Belgium has beefed up security at its border with northern France as authorities push ahead with the demolition of the notorious Calais jungle.
The sudden influx of migrants to Zeebrugge has sparked fears the town is becoming a new magnet for refugees wanting to reach the UK, with politicians warning the Belgian coast could become a “second Calais”.
Carl Decaluwé, governor of West Flanders, said the government feared the eviction of migrants from Calais could spark a movement of refugees towards the port town, which runs a P&O ferry route to Hull.
The politician, who sparked controversy after telling locals to not feed refugees sleeping rough in the Belgian town, said: “I am expecting some [of the migrants] to head to Zeebrugge to try their luck and make a second attempt at reaching the UK.
“We must try to control who crosses the border. Those who cannot present the necessary documents must be stopped.”
Mr Decaluwé said security checks were launched on Tuesday morning by the seaside town De Panne, which borders France and is near the North Sea.
Tensions have been mounting in Belgium over the spike of migrants settling in Zeebrugge, with a refugee charity calling for the government to “put pressure on the UK” to open its borders to stop “another Calais” from springing up in Belgian town.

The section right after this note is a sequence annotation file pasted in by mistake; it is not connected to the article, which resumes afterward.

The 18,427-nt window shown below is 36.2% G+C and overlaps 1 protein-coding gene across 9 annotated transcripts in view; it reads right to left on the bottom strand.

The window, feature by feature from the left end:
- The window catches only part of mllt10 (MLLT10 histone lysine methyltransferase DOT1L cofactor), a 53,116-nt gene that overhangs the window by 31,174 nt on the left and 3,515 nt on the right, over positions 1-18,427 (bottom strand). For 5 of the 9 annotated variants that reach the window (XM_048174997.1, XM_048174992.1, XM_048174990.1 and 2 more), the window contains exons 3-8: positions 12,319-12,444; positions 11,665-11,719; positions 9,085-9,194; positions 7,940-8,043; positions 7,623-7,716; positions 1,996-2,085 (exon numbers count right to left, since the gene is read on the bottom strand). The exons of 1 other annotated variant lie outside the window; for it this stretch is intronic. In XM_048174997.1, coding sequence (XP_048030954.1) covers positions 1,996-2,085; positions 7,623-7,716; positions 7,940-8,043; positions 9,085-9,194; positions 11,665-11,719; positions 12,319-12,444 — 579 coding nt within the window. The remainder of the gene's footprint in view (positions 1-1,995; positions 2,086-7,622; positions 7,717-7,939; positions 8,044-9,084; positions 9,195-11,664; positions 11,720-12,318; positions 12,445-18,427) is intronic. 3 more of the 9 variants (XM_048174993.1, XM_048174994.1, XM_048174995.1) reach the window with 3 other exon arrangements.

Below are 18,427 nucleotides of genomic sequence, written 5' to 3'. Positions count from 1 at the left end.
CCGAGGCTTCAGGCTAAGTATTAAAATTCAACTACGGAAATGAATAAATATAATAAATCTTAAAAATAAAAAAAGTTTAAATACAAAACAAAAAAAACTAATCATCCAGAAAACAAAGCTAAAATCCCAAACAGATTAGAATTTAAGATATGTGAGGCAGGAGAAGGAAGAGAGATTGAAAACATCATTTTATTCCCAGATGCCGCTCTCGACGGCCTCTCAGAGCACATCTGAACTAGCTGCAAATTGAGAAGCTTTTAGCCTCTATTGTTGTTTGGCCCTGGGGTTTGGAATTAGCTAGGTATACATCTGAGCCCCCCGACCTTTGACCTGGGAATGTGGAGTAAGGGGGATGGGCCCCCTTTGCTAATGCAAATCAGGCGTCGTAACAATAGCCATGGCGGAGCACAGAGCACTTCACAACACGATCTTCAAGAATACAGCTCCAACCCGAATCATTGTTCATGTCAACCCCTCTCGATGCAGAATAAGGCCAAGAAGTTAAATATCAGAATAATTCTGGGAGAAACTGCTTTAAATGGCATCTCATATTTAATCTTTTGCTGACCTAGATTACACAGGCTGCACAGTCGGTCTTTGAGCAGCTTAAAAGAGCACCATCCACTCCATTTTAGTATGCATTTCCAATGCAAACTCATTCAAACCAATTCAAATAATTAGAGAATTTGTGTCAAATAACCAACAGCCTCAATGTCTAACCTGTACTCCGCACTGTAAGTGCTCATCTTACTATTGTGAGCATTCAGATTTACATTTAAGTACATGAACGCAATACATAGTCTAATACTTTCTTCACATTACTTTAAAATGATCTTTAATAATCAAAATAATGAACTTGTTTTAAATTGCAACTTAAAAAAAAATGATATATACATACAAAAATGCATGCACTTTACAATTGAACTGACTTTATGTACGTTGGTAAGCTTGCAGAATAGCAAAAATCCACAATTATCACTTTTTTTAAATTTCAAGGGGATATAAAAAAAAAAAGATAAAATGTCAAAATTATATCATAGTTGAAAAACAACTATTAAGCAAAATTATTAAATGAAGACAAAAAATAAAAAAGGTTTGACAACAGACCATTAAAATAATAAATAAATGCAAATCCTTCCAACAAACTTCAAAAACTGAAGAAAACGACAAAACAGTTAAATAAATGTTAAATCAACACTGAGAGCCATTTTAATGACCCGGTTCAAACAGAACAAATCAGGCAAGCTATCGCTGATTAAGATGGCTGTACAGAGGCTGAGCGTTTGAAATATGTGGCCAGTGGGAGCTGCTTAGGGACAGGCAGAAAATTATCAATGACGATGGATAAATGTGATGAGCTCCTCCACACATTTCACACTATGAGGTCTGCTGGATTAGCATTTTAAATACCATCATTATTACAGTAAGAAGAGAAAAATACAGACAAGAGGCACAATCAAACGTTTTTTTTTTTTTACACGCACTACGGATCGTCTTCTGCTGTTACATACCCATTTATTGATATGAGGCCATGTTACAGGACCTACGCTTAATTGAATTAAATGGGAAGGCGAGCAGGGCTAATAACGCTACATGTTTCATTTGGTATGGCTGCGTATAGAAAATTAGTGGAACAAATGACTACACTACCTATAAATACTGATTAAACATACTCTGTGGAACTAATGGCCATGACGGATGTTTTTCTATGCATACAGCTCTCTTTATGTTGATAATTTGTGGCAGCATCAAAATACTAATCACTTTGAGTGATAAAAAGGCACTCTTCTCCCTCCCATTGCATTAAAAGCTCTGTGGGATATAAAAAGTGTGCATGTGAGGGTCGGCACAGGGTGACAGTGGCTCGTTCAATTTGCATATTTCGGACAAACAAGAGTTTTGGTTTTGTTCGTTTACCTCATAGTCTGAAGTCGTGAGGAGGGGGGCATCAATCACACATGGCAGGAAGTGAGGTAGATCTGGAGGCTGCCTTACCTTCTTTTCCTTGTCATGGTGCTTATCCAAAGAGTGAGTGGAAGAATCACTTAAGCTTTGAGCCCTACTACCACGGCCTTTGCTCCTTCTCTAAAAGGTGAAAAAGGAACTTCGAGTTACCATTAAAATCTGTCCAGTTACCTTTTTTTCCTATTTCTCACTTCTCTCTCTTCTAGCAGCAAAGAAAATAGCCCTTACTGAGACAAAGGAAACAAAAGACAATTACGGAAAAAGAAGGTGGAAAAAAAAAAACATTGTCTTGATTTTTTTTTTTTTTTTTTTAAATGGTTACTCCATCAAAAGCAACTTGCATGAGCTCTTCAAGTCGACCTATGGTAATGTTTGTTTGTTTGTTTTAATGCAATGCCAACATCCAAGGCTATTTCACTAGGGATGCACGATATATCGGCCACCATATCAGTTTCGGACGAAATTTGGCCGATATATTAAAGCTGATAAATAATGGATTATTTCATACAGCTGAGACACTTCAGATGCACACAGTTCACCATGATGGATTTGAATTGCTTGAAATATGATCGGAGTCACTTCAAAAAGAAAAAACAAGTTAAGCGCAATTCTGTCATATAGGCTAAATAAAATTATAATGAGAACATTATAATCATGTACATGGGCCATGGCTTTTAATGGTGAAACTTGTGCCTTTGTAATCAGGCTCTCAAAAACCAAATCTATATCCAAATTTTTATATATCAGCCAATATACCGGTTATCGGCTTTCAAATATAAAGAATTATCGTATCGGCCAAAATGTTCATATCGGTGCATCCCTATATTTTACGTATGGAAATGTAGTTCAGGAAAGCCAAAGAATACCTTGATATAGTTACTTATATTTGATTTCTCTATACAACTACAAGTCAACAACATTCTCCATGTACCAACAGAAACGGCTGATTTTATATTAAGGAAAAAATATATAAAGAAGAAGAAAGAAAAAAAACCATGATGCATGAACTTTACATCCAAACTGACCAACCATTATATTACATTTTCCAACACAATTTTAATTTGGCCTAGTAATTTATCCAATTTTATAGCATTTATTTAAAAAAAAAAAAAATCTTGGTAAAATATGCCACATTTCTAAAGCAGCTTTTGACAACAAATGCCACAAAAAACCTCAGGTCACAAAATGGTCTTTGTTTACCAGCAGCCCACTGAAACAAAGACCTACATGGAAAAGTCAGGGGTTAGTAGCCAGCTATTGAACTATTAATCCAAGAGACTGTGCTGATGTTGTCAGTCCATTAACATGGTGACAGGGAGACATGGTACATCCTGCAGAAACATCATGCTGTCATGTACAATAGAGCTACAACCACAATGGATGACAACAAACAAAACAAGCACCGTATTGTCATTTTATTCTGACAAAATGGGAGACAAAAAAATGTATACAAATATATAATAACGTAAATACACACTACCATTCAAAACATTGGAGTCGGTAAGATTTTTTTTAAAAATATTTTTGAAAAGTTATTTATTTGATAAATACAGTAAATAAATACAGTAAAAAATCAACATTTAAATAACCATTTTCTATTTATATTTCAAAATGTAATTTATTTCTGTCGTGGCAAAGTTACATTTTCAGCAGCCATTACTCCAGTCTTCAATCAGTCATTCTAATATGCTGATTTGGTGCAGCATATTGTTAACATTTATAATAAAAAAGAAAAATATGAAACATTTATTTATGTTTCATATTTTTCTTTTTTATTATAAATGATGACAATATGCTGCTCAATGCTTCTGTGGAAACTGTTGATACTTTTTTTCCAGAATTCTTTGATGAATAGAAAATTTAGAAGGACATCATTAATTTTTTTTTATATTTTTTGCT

Belgian interior minister Jan Jambon has vowed to take a tough stance against the arrival of migrants, saying he “could not tolerate” refugees “setting up shanty towns like in Calais”.
In January Belgian authorities arrested nearly 1,000 migrants trying their luck in Zeebrugge – compared to just 133 in the same month last year.
One Belgian minister vowed the government do “everything within its power to prevent camps like Calais forming in Belgium”.
Mr Jambon is expected to hold talks today about the enforced security measures on the border with France.
A source at Zeebrugge port told Express.co.uk the comparatively weak security at the port could make it a soft target in comparison with Calais and Dunkirk which are home to around 8,000 migrants.
Belgian prime minister Charles Michel is said to have sent a letter to his French counterpart Manuel Valls asking the French government to enforce stricter measures in Calais and Dunkirk which are putting pressure on several towns on the Belgian coast.
The jungle residents will be forced to move into alternative accommodation provided by the French government or head to another camp unless a last-minute court ruling by charities goes in their favour.
A Home Office spokeswoman confirmed the UK border force was not contributing to efforts and that the eviction operation was being carried out “entirely [by] French authorities”.
A group of 18 migrants were found in the back of a lorry in Hull earlier this month after smuggling themselves onto a ferry from the Netherlands.
More than 1,000 migrants are being evicted from the south part of the Calais jungle before French authorities start to demolish the shanty town on Wednesday.